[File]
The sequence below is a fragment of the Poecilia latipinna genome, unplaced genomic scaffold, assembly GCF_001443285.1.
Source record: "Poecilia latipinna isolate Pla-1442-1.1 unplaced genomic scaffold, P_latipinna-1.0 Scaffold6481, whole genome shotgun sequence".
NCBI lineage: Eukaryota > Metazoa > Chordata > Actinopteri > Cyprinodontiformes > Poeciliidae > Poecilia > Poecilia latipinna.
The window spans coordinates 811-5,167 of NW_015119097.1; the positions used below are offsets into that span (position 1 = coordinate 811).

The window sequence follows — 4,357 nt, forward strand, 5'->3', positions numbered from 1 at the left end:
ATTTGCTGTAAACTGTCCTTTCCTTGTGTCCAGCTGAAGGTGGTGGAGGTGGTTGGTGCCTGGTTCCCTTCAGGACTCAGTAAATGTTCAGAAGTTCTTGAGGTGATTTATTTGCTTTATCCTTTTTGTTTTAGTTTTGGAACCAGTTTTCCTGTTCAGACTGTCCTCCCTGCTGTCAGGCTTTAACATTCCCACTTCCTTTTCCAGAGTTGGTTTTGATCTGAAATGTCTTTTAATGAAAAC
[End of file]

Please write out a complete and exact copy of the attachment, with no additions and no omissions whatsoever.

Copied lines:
The sequence below is a fragment of the Poecilia latipinna genome, unplaced genomic scaffold, assembly GCF_001443285.1.
Source record: "Poecilia latipinna isolate Pla-1442-1.1 unplaced genomic scaffold, P_latipinna-1.0 Scaffold6481, whole genome shotgun sequence".
NCBI lineage: Eukaryota > Metazoa > Chordata > Actinopteri > Cyprinodontiformes > Poeciliidae > Poecilia > Poecilia latipinna.
The window spans coordinates 811-5,167 of NW_015119097.1; the positions used below are offsets into that span (position 1 = coordinate 811).

The window sequence follows — 4,357 nt, forward strand, 5'->3', positions numbered from 1 at the left end:
ATTTGCTGTAAACTGTCCTTTCCTTGTGTCCAGCTGAAGGTGGTGGAGGTGGTTGGTGCCTGGTTCCCTTCAGGACTCAGTAAATGTTCAGAAGTTCTTGAGGTGATTTATTTGCTTTATCCTTTTTGTTTTAGTTTTGGAACCAGTTTTCCTGTTCAGACTGTCCTCCCTGCTGTCAGGCTTTAACATTCCCACTTCCTTTTCCAGAGTTGGTTTTGATCTGAAATGTCTTTTAATGAAAAC